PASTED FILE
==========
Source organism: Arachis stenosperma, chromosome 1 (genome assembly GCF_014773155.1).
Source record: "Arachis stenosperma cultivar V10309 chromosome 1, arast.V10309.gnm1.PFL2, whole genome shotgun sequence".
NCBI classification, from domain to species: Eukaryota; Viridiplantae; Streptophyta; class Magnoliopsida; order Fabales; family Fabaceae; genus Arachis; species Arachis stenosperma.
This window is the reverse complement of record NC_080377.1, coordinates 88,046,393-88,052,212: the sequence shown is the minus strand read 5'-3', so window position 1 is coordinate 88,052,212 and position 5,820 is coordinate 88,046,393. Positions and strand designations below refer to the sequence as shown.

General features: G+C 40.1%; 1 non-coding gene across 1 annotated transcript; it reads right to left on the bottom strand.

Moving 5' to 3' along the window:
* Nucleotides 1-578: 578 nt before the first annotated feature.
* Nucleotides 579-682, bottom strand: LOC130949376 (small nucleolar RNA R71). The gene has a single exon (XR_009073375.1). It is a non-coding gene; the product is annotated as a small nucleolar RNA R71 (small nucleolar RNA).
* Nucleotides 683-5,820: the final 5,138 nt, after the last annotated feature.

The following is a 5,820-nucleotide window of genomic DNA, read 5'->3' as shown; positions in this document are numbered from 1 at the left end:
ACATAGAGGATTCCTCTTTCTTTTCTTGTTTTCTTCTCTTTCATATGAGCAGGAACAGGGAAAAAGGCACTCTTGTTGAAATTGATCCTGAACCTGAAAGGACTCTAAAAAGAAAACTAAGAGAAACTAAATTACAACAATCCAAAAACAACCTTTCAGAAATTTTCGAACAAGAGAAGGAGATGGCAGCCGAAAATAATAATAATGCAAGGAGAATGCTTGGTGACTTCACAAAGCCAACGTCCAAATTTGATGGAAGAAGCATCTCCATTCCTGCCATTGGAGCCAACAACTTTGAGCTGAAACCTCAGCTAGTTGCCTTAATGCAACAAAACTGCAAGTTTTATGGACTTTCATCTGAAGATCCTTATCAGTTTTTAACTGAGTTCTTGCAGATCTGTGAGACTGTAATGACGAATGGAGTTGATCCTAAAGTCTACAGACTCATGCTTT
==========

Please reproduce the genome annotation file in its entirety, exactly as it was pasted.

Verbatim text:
Source organism: Arachis stenosperma, chromosome 1 (genome assembly GCF_014773155.1).
Source record: "Arachis stenosperma cultivar V10309 chromosome 1, arast.V10309.gnm1.PFL2, whole genome shotgun sequence".
NCBI classification, from domain to species: Eukaryota; Viridiplantae; Streptophyta; class Magnoliopsida; order Fabales; family Fabaceae; genus Arachis; species Arachis stenosperma.
This window is the reverse complement of record NC_080377.1, coordinates 88,046,393-88,052,212: the sequence shown is the minus strand read 5'-3', so window position 1 is coordinate 88,052,212 and position 5,820 is coordinate 88,046,393. Positions and strand designations below refer to the sequence as shown.

General features: G+C 40.1%; 1 non-coding gene across 1 annotated transcript; it reads right to left on the bottom strand.

Moving 5' to 3' along the window:
* Nucleotides 1-578: 578 nt before the first annotated feature.
* Nucleotides 579-682, bottom strand: LOC130949376 (small nucleolar RNA R71). The gene has a single exon (XR_009073375.1). It is a non-coding gene; the product is annotated as a small nucleolar RNA R71 (small nucleolar RNA).
* Nucleotides 683-5,820: the final 5,138 nt, after the last annotated feature.

The following is a 5,820-nucleotide window of genomic DNA, read 5'->3' as shown; positions in this document are numbered from 1 at the left end:
ACATAGAGGATTCCTCTTTCTTTTCTTGTTTTCTTCTCTTTCATATGAGCAGGAACAGGGAAAAAGGCACTCTTGTTGAAATTGATCCTGAACCTGAAAGGACTCTAAAAAGAAAACTAAGAGAAACTAAATTACAACAATCCAAAAACAACCTTTCAGAAATTTTCGAACAAGAGAAGGAGATGGCAGCCGAAAATAATAATAATGCAAGGAGAATGCTTGGTGACTTCACAAAGCCAACGTCCAAATTTGATGGAAGAAGCATCTCCATTCCTGCCATTGGAGCCAACAACTTTGAGCTGAAACCTCAGCTAGTTGCCTTAATGCAACAAAACTGCAAGTTTTATGGACTTTCATCTGAAGATCCTTATCAGTTTTTAACTGAGTTCTTGCAGATCTGTGAGACTGTAATGACGAATGGAGTTGATCCTAAAGTCTACAGACTCATGCTTT